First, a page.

Last year the Indiana Court of Appeals decided a case that illustrates some of the hazards of operating a business as a general partnership. The case is Curves for Women of Angola vs. Flying Cat, LLC.
In 2001, a married couple, Dan and Lori, purchased a fitness and health franchise known as Curves for Women that they intended to operate in Angola, Indiana. The franchise agreement, which Dan and Lori both signed, contained the following affirmation:
We the undersigned principals of the corporate or partnership franchisee, do as individuals jointly and severally, with the corporation or partnership and amongst ourselves, accept and agree to all of the provisions, covenants and conditions of this agreement[.]
At no time did Dan and Lori form a corporation or limited liability company to own the franchise – not before signing the franchise agreement and not after.
At about the same time, Dan and Lori leased space in which to operate the business, known as Curves for Women of Angola. The landlord was Flying Cat, LLC. Both Dan and Lori signed the lease, each in the capacity of “Owner.” The lease was for a term of three years, with options to renew for additional three-year terms.
After the lease was signed, the business began operation. Lori managed the day-to-day operations, and Dan handled the responsibilities for accounting and equipment maintenance. The profits from the business were treated as joint marital property, available to both Dan and Lori.
In 2004, Dan and Lori exercised the option to renew the lease. As with the original lease, they both signed the renewal agreement.
In 2005, Dan and Lori separated. Over the next two years, they made several attempts to reconcile, but in 2007 Lori filed for divorce.
After she filed for divorce, Lori signed a second lease extension with Flying Cat, LLC. Dan did not sign the renewal agreement. At the time the second lease extension was signed, the business was already behind in its rent, and over the next two to three years, it fell even further behind. In 2010, Flying Cat, LLC sued Curves for Women of Angola, Lori, and Dan, claiming that, as partners, Lori and Dan were both personally liable for the back rent owed by the partnership.
First, the Court of Appeals held that a partnership existed between Dan and Lori. In doing so, the court cited Ind. Code § 23 4 1 7, which provides that, with certain inapplicable exceptions, the receipt by a person of a share of the profits of a business is evidence that a partnership exists. Once a partnership exists, each partner is personally liable for all the obligations and debts of the partnership. In addition, it requires the signature of only one partner to form a contract that binds the partnership and, by extension, binds all the partners.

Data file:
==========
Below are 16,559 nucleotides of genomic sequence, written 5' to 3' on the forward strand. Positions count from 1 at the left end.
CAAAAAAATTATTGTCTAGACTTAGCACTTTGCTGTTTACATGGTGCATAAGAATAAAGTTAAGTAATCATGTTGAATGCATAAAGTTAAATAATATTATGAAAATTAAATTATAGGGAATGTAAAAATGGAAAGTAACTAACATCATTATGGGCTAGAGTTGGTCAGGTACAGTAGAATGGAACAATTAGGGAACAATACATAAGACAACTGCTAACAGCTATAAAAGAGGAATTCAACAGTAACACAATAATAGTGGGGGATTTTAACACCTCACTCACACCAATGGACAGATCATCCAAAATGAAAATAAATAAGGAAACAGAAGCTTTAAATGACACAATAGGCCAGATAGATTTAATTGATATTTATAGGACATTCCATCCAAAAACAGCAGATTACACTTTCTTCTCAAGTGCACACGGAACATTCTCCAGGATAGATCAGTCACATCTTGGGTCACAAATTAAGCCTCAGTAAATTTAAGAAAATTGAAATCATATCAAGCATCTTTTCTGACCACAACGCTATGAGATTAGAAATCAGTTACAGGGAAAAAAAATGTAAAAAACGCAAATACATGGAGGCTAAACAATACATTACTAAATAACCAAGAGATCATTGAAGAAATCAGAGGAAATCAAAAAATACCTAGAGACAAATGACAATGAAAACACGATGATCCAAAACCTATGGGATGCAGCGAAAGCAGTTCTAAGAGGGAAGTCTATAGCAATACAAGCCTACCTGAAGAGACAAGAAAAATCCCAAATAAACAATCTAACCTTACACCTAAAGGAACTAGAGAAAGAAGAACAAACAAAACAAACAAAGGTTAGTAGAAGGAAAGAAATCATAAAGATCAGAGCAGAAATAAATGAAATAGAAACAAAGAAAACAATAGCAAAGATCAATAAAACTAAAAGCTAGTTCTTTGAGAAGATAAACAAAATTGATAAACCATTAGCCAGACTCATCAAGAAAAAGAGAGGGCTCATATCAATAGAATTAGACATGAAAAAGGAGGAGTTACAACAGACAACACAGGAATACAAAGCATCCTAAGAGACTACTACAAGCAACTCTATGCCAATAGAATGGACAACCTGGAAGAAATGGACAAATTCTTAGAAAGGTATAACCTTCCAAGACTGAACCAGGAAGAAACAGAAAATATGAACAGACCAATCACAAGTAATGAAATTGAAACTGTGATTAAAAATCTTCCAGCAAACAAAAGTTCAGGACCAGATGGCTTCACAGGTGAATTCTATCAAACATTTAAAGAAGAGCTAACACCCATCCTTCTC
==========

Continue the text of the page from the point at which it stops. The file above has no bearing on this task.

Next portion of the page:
However, Dan argued that he was not bound by the second lease extension that Lori signed after she filed for divorce, pointing to the fact that her petition clearly indicated her intent to terminate the business relationship with Dan. The Court of Appeals agreed with Dan that the partnership was dissolved when Lori filed her petition, but nonetheless held that Dan was liable for the second lease extension.
The basis for the holding lies in Ind. Code § 23 4 1 35(1)(b), which provides that a partner can bind the partnership after dissolution if the other party to the transaction knew that the partnership existed prior to dissolution and had no knowledge or notice that the partnership had been dissolved. Notice can be provided by publishing a notice of the dissolution in a newspaper of general circulation in the place where the partnership regularly conducted business. The Court of Appeals noted that the landlord knew of the partnership prior to dissolution, that the landlord had no knowledge or notice of the dissolution, and that no notice had been published in the local newspaper. Accordingly, Lori’s signature on the second lease extension bound the partnership and, by extension, Dan, even though the partnership was already dissolved.
Because each partner to a general partnership is liable for all the obligations and debts of the business, including obligations and debts incurred by one partner even without the knowledge of the others, it is hard for us to imagine a situation in which we would advise a client to organize a business as a general partnership. Even so, general partnerships exist, and, as this case illustrates, a partner leaving the partnership must take appropriate measures – including publication of a notice of dissolution – to protect himself or herself from incurring further liability.